I get the stepladder for the outside, because the house is set up on a three-foot-high rock foundation where the hill drops down beneath it. I set it up carefully among the bedraggled zinnias and nasturtiums and one last spindly delphinium. Now I'm looking in on Ona's kitchen, her deep world. Empty now - they're showing they trust me. Someone moves around upstairs, running water.
A little steam rises from the boiler of peaches. I'm from somewhere else. Mars. No. I'm a ghost, spooking around outside, looking in on something called the Land of the Living. Round cherrywood table, high-backed chairs with blue cushions tied to the seats. Woodstove, rocker in the bay. A bouquet on the mantel, from me. Those orange flowers I found growing in the North Fields.
"What's the name of this flower, Ona?" "That's butterfly weed, Carrie." Butterfly weed, okay. Once I knew the names of a lot of things. Then for a while my mind swept itself clean. Now I live in a different world, with all new names to learn. Boiler, root cellar. Butterfly weed, jewelweed, Araucana hen. I'm feeling my way, but it's not the way back.
The day's heavy. Something on the outskirts wants to move, but can't budge the heavy slabs of shadowless light. This haze will gather together, make a gray cloud, late in the afternoon. The cloud will move over us. We'll hope for rain, but there won't be any. That's what drought looks like—like it might rain. Where the glare hurts your eyes the most is where the sun is. A dead leaf, caught in a cobweb, stirs in a one-leaf breeze.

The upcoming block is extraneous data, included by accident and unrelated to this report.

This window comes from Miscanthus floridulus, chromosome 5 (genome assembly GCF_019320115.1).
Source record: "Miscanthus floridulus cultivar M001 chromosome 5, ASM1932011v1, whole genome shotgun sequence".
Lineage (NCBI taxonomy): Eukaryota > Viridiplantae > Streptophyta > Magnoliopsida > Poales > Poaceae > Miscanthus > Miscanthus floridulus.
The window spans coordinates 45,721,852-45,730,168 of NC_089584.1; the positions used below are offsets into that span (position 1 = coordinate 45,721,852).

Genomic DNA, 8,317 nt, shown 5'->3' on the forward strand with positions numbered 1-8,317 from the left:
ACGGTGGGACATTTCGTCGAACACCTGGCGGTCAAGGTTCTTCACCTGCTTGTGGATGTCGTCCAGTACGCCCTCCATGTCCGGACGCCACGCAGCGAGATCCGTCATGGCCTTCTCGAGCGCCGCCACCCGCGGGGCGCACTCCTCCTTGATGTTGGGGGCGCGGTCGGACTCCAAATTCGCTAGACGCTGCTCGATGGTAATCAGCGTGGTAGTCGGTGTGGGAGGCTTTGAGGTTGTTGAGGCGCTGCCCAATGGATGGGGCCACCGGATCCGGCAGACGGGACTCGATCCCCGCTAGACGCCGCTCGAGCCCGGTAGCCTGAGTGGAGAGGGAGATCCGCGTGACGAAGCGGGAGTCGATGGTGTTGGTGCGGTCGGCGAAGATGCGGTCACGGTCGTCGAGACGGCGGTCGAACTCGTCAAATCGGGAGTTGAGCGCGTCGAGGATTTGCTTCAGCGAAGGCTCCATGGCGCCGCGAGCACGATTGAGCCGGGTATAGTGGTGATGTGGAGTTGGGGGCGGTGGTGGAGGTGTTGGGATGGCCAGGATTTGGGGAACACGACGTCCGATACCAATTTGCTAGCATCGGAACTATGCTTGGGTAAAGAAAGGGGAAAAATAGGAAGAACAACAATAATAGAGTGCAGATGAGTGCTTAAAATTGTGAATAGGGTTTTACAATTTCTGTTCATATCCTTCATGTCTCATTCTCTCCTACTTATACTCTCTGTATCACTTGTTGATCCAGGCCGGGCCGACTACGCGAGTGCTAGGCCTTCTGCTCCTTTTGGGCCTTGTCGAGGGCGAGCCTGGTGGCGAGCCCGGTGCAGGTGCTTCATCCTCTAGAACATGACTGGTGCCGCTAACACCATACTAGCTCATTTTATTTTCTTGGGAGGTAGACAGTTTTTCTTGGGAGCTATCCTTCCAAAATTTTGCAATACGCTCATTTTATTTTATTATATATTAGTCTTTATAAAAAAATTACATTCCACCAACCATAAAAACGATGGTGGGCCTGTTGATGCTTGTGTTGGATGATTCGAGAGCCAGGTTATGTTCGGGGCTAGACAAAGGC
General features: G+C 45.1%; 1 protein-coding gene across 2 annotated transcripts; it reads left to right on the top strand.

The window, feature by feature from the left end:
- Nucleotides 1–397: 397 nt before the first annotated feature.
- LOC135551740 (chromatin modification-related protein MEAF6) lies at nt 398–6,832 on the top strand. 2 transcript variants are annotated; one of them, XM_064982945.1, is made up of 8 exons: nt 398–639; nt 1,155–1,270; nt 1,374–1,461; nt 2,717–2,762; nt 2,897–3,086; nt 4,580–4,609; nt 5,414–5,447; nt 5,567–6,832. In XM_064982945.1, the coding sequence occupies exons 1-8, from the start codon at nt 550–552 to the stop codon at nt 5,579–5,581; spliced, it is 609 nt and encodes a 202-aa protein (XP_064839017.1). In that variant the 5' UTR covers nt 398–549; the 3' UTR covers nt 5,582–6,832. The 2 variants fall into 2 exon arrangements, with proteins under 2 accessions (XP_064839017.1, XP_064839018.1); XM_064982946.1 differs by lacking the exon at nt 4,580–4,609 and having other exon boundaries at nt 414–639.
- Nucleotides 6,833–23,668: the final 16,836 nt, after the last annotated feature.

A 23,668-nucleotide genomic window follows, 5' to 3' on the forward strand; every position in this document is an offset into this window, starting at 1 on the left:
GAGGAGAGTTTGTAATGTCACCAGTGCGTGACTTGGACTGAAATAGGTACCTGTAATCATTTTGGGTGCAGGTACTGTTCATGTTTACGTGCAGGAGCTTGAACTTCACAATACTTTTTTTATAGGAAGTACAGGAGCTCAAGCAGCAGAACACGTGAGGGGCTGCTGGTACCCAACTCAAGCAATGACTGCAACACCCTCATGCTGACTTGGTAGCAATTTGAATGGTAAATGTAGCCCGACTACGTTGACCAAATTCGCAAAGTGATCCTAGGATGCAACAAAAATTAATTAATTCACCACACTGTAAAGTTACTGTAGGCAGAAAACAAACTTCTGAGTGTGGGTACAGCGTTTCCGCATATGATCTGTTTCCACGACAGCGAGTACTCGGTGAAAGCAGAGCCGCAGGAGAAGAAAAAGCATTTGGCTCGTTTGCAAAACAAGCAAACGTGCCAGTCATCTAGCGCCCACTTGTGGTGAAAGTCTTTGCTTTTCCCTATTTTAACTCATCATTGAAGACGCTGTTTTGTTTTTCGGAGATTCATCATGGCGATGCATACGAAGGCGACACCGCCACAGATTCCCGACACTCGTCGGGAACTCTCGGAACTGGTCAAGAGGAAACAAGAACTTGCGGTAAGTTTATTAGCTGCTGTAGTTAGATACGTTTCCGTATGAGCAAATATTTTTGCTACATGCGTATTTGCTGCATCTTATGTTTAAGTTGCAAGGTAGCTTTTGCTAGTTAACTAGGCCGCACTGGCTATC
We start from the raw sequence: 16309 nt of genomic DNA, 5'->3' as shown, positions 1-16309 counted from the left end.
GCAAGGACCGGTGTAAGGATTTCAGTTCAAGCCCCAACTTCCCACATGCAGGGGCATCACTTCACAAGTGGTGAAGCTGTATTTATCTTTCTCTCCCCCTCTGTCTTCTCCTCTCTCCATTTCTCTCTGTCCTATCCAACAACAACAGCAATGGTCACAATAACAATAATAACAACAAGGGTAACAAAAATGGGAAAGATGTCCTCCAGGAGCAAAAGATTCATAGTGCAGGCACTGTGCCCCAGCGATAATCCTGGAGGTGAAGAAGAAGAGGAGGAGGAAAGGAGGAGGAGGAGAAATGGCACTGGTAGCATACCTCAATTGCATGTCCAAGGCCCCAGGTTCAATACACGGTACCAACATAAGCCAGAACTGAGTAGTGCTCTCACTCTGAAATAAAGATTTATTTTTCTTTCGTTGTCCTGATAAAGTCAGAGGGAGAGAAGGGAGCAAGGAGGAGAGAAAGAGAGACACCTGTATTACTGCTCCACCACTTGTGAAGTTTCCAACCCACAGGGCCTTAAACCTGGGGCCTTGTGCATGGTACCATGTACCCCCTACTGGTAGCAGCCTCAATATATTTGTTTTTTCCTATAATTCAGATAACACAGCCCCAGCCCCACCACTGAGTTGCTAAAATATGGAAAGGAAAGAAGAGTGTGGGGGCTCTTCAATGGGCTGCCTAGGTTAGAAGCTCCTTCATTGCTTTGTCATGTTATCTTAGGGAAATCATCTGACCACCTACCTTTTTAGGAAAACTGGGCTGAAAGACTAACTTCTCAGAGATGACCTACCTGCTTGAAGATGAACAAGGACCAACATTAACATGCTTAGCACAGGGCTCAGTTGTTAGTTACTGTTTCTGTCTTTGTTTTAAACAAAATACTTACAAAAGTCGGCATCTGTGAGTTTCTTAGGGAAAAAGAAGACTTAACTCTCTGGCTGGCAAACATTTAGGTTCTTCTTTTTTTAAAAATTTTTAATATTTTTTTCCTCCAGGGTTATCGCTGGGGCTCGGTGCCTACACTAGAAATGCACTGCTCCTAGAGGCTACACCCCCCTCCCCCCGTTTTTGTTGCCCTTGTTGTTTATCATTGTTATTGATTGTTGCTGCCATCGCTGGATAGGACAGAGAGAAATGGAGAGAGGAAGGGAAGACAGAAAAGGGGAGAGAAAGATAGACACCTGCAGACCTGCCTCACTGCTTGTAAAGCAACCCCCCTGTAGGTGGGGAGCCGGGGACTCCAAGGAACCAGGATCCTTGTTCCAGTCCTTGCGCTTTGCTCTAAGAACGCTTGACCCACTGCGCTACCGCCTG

And dead and gone come into me again, without warning. Dead. Gone. A big bell in my chest, a heavy clapper, gonging up, then down. What you love isn't here anymore. A terrible soundless striking. Gone. Gone.
A native of Chicago, Mary Ann Taylor-Hall was raised in central Florida and graduated from the University of Florida. She received an MA in English Literature from Columbia University and has taught at Auburn University, Miami of Ohio, the University of Puerto Rico, and the University of Kentucky. Her short stories have appeared in such periodicals as The Paris Review, The Hudson Review, and Ploughshares, as well as in several anthologies, including Best American Short Stories and The Available Press. She has received a grant from the Kentucky Arts Council, and a previous grant from the National Endowment for the Arts. Her first novel, Come and Go, Molly Snow (W.W. Norton) was a Barnes & Noble Discovery selection. She has recently completed her second, Hotel of Temporary Blessings. A collection of short stories, How She Knows What She Knows About Yo-Yo's, (Sarabande Books), was a BookSense 76 selection and Foreword Magazine's 2001 Book of the Year in short fiction. She has recently edited Missing Mountains (Wind Publications), an anthology of Kentucky writers opposed to mountaintop removal coal mining. A volume of her poetry is forthcoming this summer. She has lived for thirty years on a farm north of Lexington, Kentucky.
Photo by Rebecca Howell